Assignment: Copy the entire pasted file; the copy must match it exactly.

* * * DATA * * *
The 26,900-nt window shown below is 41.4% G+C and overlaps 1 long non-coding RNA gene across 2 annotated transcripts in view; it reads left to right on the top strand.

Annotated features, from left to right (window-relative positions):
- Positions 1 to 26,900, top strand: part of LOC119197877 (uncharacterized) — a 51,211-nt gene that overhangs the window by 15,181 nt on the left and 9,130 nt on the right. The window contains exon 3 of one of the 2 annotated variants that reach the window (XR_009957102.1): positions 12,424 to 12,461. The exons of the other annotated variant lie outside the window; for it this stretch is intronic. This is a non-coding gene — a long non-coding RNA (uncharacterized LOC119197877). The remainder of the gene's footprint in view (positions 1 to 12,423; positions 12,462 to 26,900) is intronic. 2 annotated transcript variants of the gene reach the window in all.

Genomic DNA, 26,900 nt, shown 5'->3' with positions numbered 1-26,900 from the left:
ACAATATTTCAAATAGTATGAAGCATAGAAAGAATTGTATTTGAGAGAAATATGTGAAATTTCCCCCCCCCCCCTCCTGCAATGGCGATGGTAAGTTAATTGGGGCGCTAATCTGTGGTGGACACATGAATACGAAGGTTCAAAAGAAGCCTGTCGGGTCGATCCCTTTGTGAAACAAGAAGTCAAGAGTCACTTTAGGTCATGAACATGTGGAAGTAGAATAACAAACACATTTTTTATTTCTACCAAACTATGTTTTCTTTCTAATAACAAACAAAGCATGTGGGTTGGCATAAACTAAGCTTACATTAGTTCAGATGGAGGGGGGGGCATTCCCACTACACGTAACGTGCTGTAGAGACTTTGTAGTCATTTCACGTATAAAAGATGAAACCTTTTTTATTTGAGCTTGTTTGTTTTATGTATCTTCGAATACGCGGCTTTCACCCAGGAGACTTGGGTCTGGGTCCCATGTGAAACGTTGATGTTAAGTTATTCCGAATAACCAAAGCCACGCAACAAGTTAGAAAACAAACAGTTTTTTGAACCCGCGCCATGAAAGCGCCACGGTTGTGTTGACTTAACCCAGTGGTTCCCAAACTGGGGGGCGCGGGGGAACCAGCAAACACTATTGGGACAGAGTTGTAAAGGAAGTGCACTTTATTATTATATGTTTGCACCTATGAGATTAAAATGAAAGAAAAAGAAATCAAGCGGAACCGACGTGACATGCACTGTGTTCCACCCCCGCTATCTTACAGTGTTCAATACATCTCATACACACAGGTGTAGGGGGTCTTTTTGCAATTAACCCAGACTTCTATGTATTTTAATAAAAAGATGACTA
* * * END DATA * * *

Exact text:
The 26,900-nt window shown below is 41.4% G+C and overlaps 1 long non-coding RNA gene across 2 annotated transcripts in view; it reads left to right on the top strand.

Annotated features, from left to right (window-relative positions):
- Positions 1 to 26,900, top strand: part of LOC119197877 (uncharacterized) — a 51,211-nt gene that overhangs the window by 15,181 nt on the left and 9,130 nt on the right. The window contains exon 3 of one of the 2 annotated variants that reach the window (XR_009957102.1): positions 12,424 to 12,461. The exons of the other annotated variant lie outside the window; for it this stretch is intronic. This is a non-coding gene — a long non-coding RNA (uncharacterized LOC119197877). The remainder of the gene's footprint in view (positions 1 to 12,423; positions 12,462 to 26,900) is intronic. 2 annotated transcript variants of the gene reach the window in all.

Genomic DNA, 26,900 nt, shown 5'->3' with positions numbered 1-26,900 from the left:
ACAATATTTCAAATAGTATGAAGCATAGAAAGAATTGTATTTGAGAGAAATATGTGAAATTTCCCCCCCCCCCCTCCTGCAATGGCGATGGTAAGTTAATTGGGGCGCTAATCTGTGGTGGACACATGAATACGAAGGTTCAAAAGAAGCCTGTCGGGTCGATCCCTTTGTGAAACAAGAAGTCAAGAGTCACTTTAGGTCATGAACATGTGGAAGTAGAATAACAAACACATTTTTTATTTCTACCAAACTATGTTTTCTTTCTAATAACAAACAAAGCATGTGGGTTGGCATAAACTAAGCTTACATTAGTTCAGATGGAGGGGGGGGCATTCCCACTACACGTAACGTGCTGTAGAGACTTTGTAGTCATTTCACGTATAAAAGATGAAACCTTTTTTATTTGAGCTTGTTTGTTTTATGTATCTTCGAATACGCGGCTTTCACCCAGGAGACTTGGGTCTGGGTCCCATGTGAAACGTTGATGTTAAGTTATTCCGAATAACCAAAGCCACGCAACAAGTTAGAAAACAAACAGTTTTTTGAACCCGCGCCATGAAAGCGCCACGGTTGTGTTGACTTAACCCAGTGGTTCCCAAACTGGGGGGCGCGGGGGAACCAGCAAACACTATTGGGACAGAGTTGTAAAGGAAGTGCACTTTATTATTATATGTTTGCACCTATGAGATTAAAATGAAAGAAAAAGAAATCAAGCGGAACCGACGTGACATGCACTGTGTTCCACCCCCGCTATCTTACAGTGTTCAATACATCTCATACACACAGGTGTAGGGGGTCTTTTTGCAATTAACCCAGACTTCTATGTATTTTAATAAAAAGATGACTA